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How to Get the Most out of Teledermatology Visits

Next Steps in Derm, in partnership with ODAC Dermatology, Aesthetic and Surgical Conference, interviewed Dr. George Han  (Vice President of the Dermatologic Society of Greater New York, member of the board of directors of the New York State Society of Dermatology and Dermatologic Surgery, and member of the Medical Board of the National Psoriasis Foundation), who offers tips on better directing patients during telemedicine visits. Watch as he outlines how to improve the experience, from WiFi connection to capturing high quality images. And how to attract new patients to your practice via teledermatology appointments.

Further Reading

If you would like to read more about telemedicine and teledermatology, check out the following 2 articles recently published in the Journal of Drugs in Dermatology.

Artificial Intelligence in the Evaluation of Telemedicine Dermatology Patients


Background: Early detection of malignant skin lesions reduces morbidity. There is increased need for a telemedicine triage tool to prioritize patients who require in-person evaluation for potential malignancy.
Objective: To evaluate the utility of artificial intelligence (AI) in telemedicine triage and diagnosis of cutaneous lesions.
Methods: Clinical photographs of unbiopsied skin lesions were presented to AI software and three board-certified dermatologists with 18 years average clinical experience. Diagnoses were compared with biopsy reports of the same lesions.
Results: Results from 100 images revealed no significant diagnostic difference between AI and a panel of three dermatologists when using the AI top three differential diagnoses. The AI correctly identified 63% of the cases whereas the dermatology group correctly identified 64.3% of the cases (P<.05). In summary, there was no statistically significant difference when evaluating lesions.
Conclusion: The use of artificial intelligence as a method of triaging patients with potential skin cancer is a very useful option in telemedicine, as AI identification of BCC, SCC, and melanoma did not significantly differ from board-certified dermatologists. Both dermatologists and non-dermatologists will benefit from an AI triage system, prioritizing lesions that the software deems malignant. Read the full article here.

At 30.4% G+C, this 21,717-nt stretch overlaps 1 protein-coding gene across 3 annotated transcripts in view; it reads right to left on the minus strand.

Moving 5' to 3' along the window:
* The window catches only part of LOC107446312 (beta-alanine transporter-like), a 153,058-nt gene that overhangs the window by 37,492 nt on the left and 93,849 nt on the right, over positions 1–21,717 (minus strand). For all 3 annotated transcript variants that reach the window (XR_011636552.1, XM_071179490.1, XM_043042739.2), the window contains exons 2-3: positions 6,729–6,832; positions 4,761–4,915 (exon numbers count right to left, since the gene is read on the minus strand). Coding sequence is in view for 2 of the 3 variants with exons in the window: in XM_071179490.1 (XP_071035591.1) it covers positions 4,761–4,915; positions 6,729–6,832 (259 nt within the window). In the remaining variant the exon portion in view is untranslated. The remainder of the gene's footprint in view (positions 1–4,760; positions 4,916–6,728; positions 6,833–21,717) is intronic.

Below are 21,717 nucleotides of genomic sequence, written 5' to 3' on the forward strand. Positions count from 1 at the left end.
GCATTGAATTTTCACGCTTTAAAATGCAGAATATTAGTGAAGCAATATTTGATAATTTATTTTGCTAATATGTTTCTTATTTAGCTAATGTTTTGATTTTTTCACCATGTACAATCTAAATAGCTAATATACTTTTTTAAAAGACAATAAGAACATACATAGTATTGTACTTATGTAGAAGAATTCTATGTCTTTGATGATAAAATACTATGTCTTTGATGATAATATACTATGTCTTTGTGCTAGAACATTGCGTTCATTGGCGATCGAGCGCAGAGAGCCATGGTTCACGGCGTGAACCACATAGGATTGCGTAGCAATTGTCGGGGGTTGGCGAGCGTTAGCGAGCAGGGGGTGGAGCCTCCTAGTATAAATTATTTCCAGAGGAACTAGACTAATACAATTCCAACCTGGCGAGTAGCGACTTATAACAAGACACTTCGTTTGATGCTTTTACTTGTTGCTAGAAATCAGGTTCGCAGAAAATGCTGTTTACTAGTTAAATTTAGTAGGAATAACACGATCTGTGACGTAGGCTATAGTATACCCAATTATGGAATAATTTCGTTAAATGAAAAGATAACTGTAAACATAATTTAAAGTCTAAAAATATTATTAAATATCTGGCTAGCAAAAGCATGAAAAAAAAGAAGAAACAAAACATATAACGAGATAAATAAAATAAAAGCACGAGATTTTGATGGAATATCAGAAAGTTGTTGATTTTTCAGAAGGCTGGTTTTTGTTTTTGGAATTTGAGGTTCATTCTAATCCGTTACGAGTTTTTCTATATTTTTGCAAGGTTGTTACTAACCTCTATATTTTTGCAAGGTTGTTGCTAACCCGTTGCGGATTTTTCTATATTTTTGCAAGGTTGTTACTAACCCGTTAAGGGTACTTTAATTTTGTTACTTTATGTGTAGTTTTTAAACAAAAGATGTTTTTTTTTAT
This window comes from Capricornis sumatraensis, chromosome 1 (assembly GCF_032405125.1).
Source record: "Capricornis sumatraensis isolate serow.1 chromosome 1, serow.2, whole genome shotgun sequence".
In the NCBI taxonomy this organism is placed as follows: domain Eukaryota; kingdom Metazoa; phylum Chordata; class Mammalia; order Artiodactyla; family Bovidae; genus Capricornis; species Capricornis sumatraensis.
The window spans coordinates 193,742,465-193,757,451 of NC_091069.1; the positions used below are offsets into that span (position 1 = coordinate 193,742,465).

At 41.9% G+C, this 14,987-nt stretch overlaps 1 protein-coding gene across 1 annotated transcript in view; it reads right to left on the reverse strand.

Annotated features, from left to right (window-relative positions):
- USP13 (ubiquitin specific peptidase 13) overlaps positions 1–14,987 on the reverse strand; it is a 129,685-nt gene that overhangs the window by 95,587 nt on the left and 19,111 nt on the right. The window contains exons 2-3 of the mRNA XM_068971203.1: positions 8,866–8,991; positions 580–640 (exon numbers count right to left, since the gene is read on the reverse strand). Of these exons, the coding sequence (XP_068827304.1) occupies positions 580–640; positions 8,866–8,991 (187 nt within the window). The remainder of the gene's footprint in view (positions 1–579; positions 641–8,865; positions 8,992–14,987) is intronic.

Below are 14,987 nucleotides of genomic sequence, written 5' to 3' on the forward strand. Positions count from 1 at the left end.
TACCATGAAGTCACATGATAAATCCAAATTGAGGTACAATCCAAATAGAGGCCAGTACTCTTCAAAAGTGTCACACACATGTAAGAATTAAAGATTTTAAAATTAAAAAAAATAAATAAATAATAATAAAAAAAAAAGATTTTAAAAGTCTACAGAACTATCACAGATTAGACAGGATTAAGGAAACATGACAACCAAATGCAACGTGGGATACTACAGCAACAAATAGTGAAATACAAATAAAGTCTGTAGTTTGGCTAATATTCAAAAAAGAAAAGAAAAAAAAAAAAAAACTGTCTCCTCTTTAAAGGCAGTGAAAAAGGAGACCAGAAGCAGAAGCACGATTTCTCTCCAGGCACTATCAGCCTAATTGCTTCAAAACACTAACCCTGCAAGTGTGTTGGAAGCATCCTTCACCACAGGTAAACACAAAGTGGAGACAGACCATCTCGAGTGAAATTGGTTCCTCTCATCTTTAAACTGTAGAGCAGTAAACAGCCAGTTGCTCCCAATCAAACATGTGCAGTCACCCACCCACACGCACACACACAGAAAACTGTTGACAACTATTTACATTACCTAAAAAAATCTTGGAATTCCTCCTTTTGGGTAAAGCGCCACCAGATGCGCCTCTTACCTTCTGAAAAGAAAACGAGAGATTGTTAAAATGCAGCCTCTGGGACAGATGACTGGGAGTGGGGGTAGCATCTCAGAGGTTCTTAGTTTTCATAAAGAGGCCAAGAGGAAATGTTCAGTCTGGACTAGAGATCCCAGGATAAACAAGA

Identifying Areas for Improvement in Remote Skin Cancer Management: Surveillance, Diagnostics, and Skin of Color


Multiple practices across the country transitioned to using remote teledermatology amidst physical distancing requirements during the COVID-19 pandemic. Teledermatology, a technological advancement in remote medical care that predates the pandemic by several decades, has previously been studied for its ability to evaluate numerous skin conditions. Its efficacy has been well-reviewed for multiple chronic skin conditions. However, its use in skin cancer needs to be further evaluated. Here, we identify gaps in research on the use of teledermatology in the management of skin cancer.

Perhaps the most immediate area in skin cancer management where face-to-face contact can be reduced is in skin cancer surveillance. For this indication, multiple studies have evaluated the efficacy of examining suspicious lesions remotely. A recent review by Chuchu et al evaluated studies that were assessing skin cancer diagnosis with teledermatology alone, or in comparison to face-to-face dermatology. Four of these studies evaluated the efficacy of teledermatology in diagnosing any skin cancer, including a total of 717 lesions. Summary sensitivity was 94.9% and summary specificity was 84.3% for these studies.1

Teledermatology has improved with the integration of dermoscopy. Recent studies have also shown that the addition of cameras to smartphones or mobile devices capable of taking dermoscopic quality images, known as teledermoscopy, can increase the accuracy of teledermatology with respect to diagnosing melanocytic lesions. In this technology, mobile devices or cameras are fixed with attachable magnifying devices and a secure web-based platform that allows for safe image transfer to providers. Read the full article here.

About Dr. George Han

George Han, MD, PhD, is an Associate Professor in the Department of Dermatology at the Donald and Barbara Zucker School of Medicine at Hofstra / Northwell, where he leads efforts in clinical research and teledermatology. Dr. Han is a nationally recognized lecturer and researcher in numerous areas including atopic dermatitis, psoriasis, and teledermatology. To date, he has over 50 publications in well-respected journals such as the Journal of the American Academy of Dermatology, the Journal of Investigative Dermatology, the British Journal of Dermatology, the Journal of Infectious Diseases, and the American Journal of Pathology, as well as numerous book chapters and patents. He remains active in both basic science research and clinical trials, serving as Principal Investigator in numerous trials encompassing clinical areas such as Psoriasis, Atopic Dermatitis, Hidradenitis Suppurativa, and Vitiligo.

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